Syed Ali Geelani and late Abdul Gani Lone were just sideshows in the state assembly during 70s and 80s. They shunned power politics and became the mass movement’s leading lights post 1990. Did they change their tack in order to win back the popular consent that they felt was waning by their siding with the system that was considered adversarial to the masses or they did not want to be remembered as failed advocates in a docile assembly? Sheikh Muhammad Abdullah is still remembered as the tallest of all political figures Kashmir has produced in nearly hundred years. He held sway on Kashmir’s heads and hearts. He too crossed the floor in 1975, assuming that the public consent he enjoyed would remain as such even if he worked as a pliant administrator for the federation. Sheikh took the public consent for granted and a hero got reduced to a villain. How could he extract concessions from the center when he had started off giving them unilaterally?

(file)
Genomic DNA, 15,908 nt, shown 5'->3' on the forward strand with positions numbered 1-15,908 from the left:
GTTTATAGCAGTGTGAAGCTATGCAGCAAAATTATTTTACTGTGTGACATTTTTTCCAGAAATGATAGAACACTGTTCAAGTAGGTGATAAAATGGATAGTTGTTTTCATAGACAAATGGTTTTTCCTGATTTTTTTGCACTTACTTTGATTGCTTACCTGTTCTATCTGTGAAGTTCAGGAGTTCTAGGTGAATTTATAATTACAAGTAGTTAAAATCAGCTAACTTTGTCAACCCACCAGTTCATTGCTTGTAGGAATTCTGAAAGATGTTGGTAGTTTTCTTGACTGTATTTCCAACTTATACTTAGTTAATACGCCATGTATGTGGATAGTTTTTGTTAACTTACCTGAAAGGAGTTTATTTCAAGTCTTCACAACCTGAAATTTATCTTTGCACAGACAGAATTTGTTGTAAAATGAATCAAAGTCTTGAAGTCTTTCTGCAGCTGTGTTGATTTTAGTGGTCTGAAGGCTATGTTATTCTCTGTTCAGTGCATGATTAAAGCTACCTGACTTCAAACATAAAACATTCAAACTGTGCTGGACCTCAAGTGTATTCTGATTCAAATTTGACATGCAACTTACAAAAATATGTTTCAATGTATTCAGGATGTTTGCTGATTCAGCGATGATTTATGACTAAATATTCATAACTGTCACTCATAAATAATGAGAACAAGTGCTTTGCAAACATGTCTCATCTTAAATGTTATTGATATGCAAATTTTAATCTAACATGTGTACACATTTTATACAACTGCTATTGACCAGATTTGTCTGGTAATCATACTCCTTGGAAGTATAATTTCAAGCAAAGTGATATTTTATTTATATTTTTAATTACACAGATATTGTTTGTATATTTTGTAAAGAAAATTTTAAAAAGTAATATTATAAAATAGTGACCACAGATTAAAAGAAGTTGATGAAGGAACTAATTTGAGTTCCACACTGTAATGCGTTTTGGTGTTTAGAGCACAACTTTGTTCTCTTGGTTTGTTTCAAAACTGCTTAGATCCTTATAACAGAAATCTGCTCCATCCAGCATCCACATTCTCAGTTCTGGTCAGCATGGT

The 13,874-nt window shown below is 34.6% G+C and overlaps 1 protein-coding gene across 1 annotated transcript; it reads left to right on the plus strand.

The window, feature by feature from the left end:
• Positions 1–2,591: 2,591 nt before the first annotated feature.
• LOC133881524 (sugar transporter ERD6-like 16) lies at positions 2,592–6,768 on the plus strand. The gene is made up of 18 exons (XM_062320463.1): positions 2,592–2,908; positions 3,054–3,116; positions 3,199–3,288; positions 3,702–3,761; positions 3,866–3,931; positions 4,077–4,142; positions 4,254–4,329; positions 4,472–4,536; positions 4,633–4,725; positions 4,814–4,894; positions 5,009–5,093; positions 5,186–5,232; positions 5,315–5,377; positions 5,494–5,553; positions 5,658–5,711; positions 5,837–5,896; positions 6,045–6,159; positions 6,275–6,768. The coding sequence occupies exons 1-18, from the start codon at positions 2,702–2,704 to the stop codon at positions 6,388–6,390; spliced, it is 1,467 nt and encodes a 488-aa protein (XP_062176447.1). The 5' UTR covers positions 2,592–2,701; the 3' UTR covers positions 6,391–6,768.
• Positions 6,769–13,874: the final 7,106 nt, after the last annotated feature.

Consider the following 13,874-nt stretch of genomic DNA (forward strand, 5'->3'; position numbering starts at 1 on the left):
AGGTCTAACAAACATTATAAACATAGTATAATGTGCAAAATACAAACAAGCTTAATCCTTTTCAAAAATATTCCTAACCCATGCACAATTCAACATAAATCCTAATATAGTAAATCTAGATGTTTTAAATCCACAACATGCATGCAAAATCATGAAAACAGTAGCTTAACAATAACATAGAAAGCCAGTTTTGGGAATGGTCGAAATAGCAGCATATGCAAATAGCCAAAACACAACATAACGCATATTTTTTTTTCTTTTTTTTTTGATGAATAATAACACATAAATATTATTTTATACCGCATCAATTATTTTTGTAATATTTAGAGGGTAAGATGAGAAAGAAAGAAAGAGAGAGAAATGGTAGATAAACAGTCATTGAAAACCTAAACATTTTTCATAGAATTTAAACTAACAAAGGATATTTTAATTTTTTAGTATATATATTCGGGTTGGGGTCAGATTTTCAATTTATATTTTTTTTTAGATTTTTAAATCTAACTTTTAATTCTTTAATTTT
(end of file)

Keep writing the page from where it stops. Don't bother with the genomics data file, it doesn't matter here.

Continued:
ConjeevaramNatarajanAnnadurai of Tamil Nadu is still remembered as the hardcore separatist, although he became the first non-Congress Chief Minister of the south Indian state. He would call Tamil Nadu a separate country and founded the Dravidian movement around the same idea. He too crossed over to the ‘political mainstream’ but he retained the public consent. Such was his influence that a party, AIDMK, was named after him. Tamil Nadu still retains Anna-style assertiveness. Whether about challenging death sentences or the river waters, Delhi often finds it hard to arm-twist the Tamils. In Northeast, Laldenga extracted a political deal from Indira Gandhi and became Mizoram’s chief minister on his own terms. He had led a militant movement against India and would call himself ‘General Laldenga’. Despite his rebellious past he got state funeral when he died. ArvindKejrival seems the modern avatar of Anna and Laldenga politics. No matter how many seats Kejrival wins in next elections, he has upheld the standards of real mainstream politics. There are more voices such as Mayawati, Mamata Banerjee, Nitish Kumar etc. These leaders never beseeched the centre for relevance. They are the mainstream leaders. They earn their relevance by holding on to the public consent not the big boss.